Aided by AI, sensor shows ability to quantify alpha-synuclein in its various forms
A sensor chip that can distinguish harmless single units of proteins tied to diseases like Parkinson’s from those whose toxic aggregates are thought to drive disease — including alpha-synuclein — could help in diagnosing conditions before symptoms are evident, when treatments can work best, a study suggests.
In addition to identifying a disease biomarker, combining the sensor with artificial intelligence (AI) allows for more accurate assessments of the amount of these proteins and their distinct forms in a sample, even when mixed together. This could help in determining progression in neurodegenerative diseases like Parkinson’s, or how well a treatment is working.
“Although most [neurodegenerative diseases] start 10 to 15 years before the manifestation of the clinical diagnostic symptoms,” and are marked by the “common mechanism” of protein misfolding, the researchers wrote, “we still lack a reliable diagnostic method for early detection or monitoring of disease progression, thus precluding any effort for early intervention.”
The study, “Artificial intelligence–coupled plasmonic infrared sensor for detection of structural protein biomarkers in neurodegenerative diseases,” was published in Science Advances by researchers at École polytechnique fédérale de Lausanne (EPFL), in Switzerland.
Diagnosing Parkinson’s early can be challenging due to the limited availability of tools capable of detecting it before disease symptoms are manifest. Like most neurodegenerative diseases, however, it’s marked by proteins that become misshapen (misfolded) and clump together, forming aggregates that damage nerve cells and contribute to how the disease progresses over time.
In Parkinson’s, monomers or single units of the alpha-synuclein protein begin to clump into toxic clusters of a few units, known as oligomers. These clusters then can spread and grow to form fibrils, or long and thread-like fibers.
Tau and amyloid-beta proteins undergo similar changes in people with Alzheimer’s, another neurodegenerative disease.
“The disease process is tightly associated with changes in protein structure,” Hilal Lashuel, PhD, who heads the EPFL’s Laboratory of Molecular Neurobiology and Neuroproteomics, said in a news release.
While ways exist to measure these protein biomarkers, they do not distinguish monomers from toxic oligomers or fibrils. For this reason, the researchers developed a sensor chip able to identify a protein’s different forms, or structures, by looking at the way they absorb light.
Current ways of measuring protein biomarkers, the researchers wrote, “do not allow the assessment of the actual amounts of aggregates or the ratio of oligomers to fibrils in body fluids.” As such, “they lack the capability to enable prodromal [early] diagnosis, monitor disease progression and differentiate” among neurodegenerative diseases with “overlapping pathologies.”
The sensor chip is made up of a thin sheet of material that’s sensitive to infrared light, making it easier to detect. It’s coated with tiny, rod-shaped particles of gold attached to antibodies that only bind to a specific protein, such as alpha-synuclein.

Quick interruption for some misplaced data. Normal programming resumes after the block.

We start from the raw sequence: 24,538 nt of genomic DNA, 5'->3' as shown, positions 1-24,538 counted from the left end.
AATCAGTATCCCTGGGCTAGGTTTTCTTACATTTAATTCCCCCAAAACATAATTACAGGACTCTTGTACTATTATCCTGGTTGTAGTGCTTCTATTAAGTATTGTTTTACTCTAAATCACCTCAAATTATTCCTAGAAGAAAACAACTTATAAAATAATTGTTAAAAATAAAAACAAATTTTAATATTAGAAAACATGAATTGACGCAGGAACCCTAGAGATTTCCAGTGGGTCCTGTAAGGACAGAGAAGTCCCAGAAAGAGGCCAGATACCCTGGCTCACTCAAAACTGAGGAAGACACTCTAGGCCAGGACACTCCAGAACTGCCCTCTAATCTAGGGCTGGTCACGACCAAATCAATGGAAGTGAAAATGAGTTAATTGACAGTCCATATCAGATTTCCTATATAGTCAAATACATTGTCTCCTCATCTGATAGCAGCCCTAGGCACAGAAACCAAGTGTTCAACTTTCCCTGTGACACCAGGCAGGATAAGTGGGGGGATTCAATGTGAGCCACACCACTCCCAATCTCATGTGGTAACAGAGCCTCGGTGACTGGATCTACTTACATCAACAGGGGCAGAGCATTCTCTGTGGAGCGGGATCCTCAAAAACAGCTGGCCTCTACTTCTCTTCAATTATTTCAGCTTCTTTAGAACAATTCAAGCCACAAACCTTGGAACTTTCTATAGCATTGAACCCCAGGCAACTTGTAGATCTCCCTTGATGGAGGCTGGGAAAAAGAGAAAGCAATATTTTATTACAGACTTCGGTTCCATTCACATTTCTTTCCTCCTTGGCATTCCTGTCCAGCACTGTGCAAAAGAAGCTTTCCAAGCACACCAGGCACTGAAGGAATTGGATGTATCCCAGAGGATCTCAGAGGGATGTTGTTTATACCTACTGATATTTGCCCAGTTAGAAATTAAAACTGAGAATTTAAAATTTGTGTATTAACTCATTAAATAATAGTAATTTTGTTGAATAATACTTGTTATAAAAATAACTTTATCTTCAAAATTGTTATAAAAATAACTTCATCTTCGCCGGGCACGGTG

When a sample containing alpha-synuclein is run through the sensor chip, the protein will bind to the antibodies, changing how much of infrared light is absorbed. This change can be measured and, because different forms absorb infrared light differently, be used to determine the presence and amount of alpha-synuclein in each of its forms.
The technology combines an immunoassay (a test that uses the binding of antibodies to identify a specific protein or other type of molecule) with surface-enhanced infrared absorption (SEIRA) spectroscopy, and was dubbed immunoSEIRA.
Alpha and beta motifs are patterns found in proteins that help them fold into specific forms. The alpha motif consists of helices, while the beta motif contains strands. The way they absorb infrared light helps in mapping a signature to each alpha-synuclein form.
Indeed, when monomers, oligomers, and fibrils were introduced one by one to the sensor chip, three different wave number signatures came out. Wave number is the number of light waves in a unit of distance, or a measure of how close these waves are to each other.
To find out if the sensor chip could be used to determine the amount of oligomers and fibrils in a sample, the researchers mixed them in different ratios. These mixes were used to train an AI neural network, a computer system that can make sense of data and learn patterns.
The AI-aided sensor chip was “robust and structurally sensitive” and predicted the amount of oligomers and fibrils “with excellent accuracy,” the researcher wrote. This “could pave the way to detect and quantify [alpha-synuclein] oligomers and fibrils and correlate their ratios during disease progression.”
The technology also proved useful in detecting alpha-synuclein at the same time as tau, a protein linked to nerve cell damage in Parkinson’s, when present among a complex mixture of proteins in a sample of cerebrospinal fluid, which surrounds the brain and spinal cord.
Moreover, it’s designed to work with microfluidics, meaning it can handle very small amounts of body fluids.
Researchers now plan “to continue to expand its capabilities and evaluate its diagnostic potential in Parkinson’s disease and the growing number of diseases caused by protein misfolding and aggregation,” said Hatice Altug, PhD, who heads EPFL’s Bionanophotonic Systems Laboratory.
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